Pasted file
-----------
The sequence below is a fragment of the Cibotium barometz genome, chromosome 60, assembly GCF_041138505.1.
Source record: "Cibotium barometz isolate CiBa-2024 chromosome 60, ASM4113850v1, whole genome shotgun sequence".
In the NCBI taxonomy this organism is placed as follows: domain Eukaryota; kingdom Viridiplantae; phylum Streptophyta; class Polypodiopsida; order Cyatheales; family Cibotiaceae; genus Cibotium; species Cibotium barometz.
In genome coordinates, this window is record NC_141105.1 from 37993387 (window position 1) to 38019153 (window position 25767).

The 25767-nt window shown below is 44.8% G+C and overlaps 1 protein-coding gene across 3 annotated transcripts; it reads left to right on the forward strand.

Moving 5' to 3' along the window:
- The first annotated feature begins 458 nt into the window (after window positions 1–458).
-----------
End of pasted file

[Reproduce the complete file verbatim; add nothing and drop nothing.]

The sequence below is a fragment of the Cibotium barometz genome, chromosome 60, assembly GCF_041138505.1.
Source record: "Cibotium barometz isolate CiBa-2024 chromosome 60, ASM4113850v1, whole genome shotgun sequence".
In the NCBI taxonomy this organism is placed as follows: domain Eukaryota; kingdom Viridiplantae; phylum Streptophyta; class Polypodiopsida; order Cyatheales; family Cibotiaceae; genus Cibotium; species Cibotium barometz.
In genome coordinates, this window is record NC_141105.1 from 37993387 (window position 1) to 38019153 (window position 25767).

The 25767-nt window shown below is 44.8% G+C and overlaps 1 protein-coding gene across 3 annotated transcripts; it reads left to right on the forward strand.

Moving 5' to 3' along the window:
- The first annotated feature begins 458 nt into the window (after window positions 1–458).